Sexless in the City

Sometimes reading romance novels doesn’t quite prepare you for a love life...

For this 30-year-old urbanite, love is always a misadventure: The Harvard Lickwit, Hippie the Groper, the 5% Man, and the Ad Weasel. These and many other men wander in and out of her life — but never her bed.

Friday, March 24, 2006

Wasting time in haste

Well, dahlings, no new reader questions this week, so it’s grocery shopping with Anna! Not that I planned on this errand any time soon; yesterday my bank balance was at $38 — all I had to get by on the rest of the month. Which seemed like pretty tight going until a timely check from Sis yesterday. Whew! Thanks to my new influx of cash, I could afford to head back to Trader Joe’s to restock my pantry. Well, that and splurge on a latte from that coffee shop I once used to frequent more often.

By the time I reach Manhattan, it’s after 5. But I’m a writer who can work till 4 a.m., if need be, so who really cares? I’m strolling along 14th Street, all stoked to buy a new bag of those wonderful unsulphured apricots, pass Trader Joe’s new wine store (which still isn’t open), get about 20 feet from the door ... and realize there are a lot of people on the sidewalk. In what appears to be a line. Oh my God, I think, It’s 5:30 on a weeknight, and I’m going grocery shopping. At the new Trader Joe’s.

Yup, sure enough: a line to get in the store. Several folks in line were shaking their heads and complaining about it, as if — like honking — this could make things move or otherwise reduce the shame of, gasp, waiting. The line wasn’t that bad, and overseen by workers so cheerful they must all have been flown to California for TJ’s crash course in West Coast laid-backness. Sadly all this was lost to onlookers. People walking by were exclaiming in loud horror, as if we’d all volunteered to bear children for Osama bin Laden or something (well, maybe that’s not quite the right metaphor, but still, they were appalled): “Standing in line for a grocery store?!!”

East Coasters don’t really get it. As one woman at the coffee shop put it, “I’ve heard their cheese section isn’t all that” — so why the fuss? I guess it’s partly a regional thing — like the sort of mellow coffee shops one rarely finds east of the Rockies, if not Nevada. I’ll confess: when friends in Arizona first raved about TJs, long before I’d had their apricots, I didn’t get it either. And some of the foods I tried from there were frankly not that great (the waffles I ate this morning: C+ at best — but when they’re $.24 apiece, and your budget looks like mine, who really cares?) At bottom, I think it’s the combination of often-decent quality and fairly reasonable prices. Pellegrino costs $1.19/bottle, a bag of flattened banana slices is only $.99.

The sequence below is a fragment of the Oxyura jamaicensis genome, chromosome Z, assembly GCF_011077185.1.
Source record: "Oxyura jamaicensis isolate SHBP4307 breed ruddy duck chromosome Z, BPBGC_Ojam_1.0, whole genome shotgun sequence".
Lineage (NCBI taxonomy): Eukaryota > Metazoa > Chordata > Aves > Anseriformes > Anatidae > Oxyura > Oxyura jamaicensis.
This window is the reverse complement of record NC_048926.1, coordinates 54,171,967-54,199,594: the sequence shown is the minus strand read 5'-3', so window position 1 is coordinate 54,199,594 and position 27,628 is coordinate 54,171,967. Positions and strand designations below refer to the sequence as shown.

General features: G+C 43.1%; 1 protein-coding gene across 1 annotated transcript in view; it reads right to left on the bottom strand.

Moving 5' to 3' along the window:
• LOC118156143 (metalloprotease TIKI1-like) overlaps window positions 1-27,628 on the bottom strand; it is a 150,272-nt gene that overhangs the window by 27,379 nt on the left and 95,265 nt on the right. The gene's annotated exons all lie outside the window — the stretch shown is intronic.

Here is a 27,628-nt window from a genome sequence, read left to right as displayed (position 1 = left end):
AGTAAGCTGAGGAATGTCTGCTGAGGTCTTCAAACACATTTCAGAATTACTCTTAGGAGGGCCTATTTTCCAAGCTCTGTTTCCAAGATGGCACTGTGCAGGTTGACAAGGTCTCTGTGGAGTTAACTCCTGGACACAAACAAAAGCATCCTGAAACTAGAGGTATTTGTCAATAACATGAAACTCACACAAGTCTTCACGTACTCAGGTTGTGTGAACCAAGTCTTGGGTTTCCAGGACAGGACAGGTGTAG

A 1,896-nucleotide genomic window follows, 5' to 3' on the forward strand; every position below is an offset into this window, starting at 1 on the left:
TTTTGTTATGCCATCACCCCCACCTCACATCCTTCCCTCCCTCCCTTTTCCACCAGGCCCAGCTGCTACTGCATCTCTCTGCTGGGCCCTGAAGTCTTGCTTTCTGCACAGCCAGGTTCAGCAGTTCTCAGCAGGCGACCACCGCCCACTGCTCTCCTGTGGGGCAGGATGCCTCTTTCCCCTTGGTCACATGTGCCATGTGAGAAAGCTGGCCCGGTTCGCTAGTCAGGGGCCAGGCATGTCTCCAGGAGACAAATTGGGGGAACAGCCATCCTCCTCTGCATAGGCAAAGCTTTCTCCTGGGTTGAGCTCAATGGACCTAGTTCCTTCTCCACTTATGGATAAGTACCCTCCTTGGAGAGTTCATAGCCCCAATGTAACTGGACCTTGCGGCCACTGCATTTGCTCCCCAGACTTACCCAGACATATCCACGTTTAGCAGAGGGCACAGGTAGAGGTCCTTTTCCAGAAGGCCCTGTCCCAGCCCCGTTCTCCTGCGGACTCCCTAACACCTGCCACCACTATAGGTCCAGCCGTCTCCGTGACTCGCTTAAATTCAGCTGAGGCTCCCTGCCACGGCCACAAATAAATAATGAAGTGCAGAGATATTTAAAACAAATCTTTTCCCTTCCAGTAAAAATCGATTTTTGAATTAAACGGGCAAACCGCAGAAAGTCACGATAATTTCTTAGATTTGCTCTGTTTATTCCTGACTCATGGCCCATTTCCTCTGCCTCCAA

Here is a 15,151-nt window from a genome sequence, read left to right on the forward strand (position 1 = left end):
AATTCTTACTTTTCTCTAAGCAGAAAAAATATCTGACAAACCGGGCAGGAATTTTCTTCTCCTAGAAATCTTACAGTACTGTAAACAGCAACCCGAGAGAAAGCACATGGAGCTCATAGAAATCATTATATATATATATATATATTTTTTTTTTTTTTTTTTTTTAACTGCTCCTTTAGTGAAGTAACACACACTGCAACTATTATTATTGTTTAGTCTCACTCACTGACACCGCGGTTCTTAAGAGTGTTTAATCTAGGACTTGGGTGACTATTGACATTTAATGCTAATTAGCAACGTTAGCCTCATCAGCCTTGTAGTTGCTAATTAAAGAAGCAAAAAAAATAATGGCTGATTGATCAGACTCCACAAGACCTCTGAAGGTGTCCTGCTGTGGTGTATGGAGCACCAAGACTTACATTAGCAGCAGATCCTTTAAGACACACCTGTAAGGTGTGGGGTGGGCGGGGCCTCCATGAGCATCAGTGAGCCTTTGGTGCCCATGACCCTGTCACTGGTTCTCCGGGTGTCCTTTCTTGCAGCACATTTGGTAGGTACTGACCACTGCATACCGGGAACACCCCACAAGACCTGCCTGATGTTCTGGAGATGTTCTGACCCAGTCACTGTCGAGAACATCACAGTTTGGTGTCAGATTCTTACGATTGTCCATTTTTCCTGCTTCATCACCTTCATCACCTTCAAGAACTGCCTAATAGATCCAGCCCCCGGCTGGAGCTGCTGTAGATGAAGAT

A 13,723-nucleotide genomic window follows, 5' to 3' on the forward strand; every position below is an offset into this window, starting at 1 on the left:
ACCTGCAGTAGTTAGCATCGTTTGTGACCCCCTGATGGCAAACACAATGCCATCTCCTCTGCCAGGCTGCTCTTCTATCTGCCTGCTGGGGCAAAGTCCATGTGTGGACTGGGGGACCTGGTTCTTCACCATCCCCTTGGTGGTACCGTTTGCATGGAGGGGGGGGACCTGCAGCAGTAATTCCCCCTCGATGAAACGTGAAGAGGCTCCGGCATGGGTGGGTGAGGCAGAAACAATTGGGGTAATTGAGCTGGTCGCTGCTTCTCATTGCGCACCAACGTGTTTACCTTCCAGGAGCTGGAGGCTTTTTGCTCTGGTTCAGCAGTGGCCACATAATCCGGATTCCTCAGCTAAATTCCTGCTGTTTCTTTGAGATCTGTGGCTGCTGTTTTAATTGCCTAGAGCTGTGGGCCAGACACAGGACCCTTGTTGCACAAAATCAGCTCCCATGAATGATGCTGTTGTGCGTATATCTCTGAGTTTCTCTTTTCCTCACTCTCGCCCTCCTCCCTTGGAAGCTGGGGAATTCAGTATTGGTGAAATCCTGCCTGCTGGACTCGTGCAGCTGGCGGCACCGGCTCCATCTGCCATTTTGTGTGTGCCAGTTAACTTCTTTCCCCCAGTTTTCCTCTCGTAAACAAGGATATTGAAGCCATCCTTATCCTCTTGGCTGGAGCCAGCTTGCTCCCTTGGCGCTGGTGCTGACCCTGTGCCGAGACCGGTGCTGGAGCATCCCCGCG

Well ... cost-for-quality and the lovely way that, when the sun shines right and I’m deep inside the store, I can almost forget I’m in Manhattan instead of Seattle or El Cerrito or Emeryville. Last night I drank a whole liter of their $1.79 lemon Italian soda at the sheer happiness. Because something about the sunshine or the daylight or the lack of a winter chill out West induces a blissful laziness. Or if not that, an ease at least. Sure, West Coast peeps can be uptight about some things, but it’s not the same as here.

Here, folks want to get where they’re going as soon as possible, and the next train couldn’t possibly suffice, so I’m going to jam my arm in and hold the train the extra 15 seconds for me to board (I confess, I’ve been guilty of this too). But worse than that, I’ve seen people sacrifice all the well-being a calmer and lovelier walk to the train (only 2-5 minutes longer) might afford for the sake of rushing along through crowds of sidewalk smokers and car exhaust and honking just because it’s the “fastest” way to the train. As Fiona sings in my new favorite song:
If you don’t have a date
Go out and sit on the lawn
And do nothing
’Cause it’s just what you must do
Nobody does it anymore

No I don’t believe in the wasting of time,
But I don’t believe that I’m wasting mine
At the end of my leisurely sojourn at Trader Joe’s, I wandered out to the growing dusk, past the even-longer line outside. At least some people don’t mind that wait! Perhaps the man with the rasta cap jingling change in a plastic cup should have worked his way closer to the grocer than the subway. I passed him, then remembered I had bananas in my bag. They were fairly green, but he took the ripest one and told me happily that it would be good to eat in a day. Not like the plantains from his homeland, but still ...

I knew how that was. A Trader Joe’s in Manhattan isn’t quite like the stores of home, but the $4 subway round-trip is cheap compared to the cost of a flight to Cali. Then again, if I move out west, I’ll have to drive my groceries home myself, with no train driver to take me over the Manhattan Bridge past the twilight glimmer of lights in downtown New York. Gratitude, methinks, is 90 percent of contentment with one’s present — single or otherwise. Well, gratitude and resourcefulness. ;)

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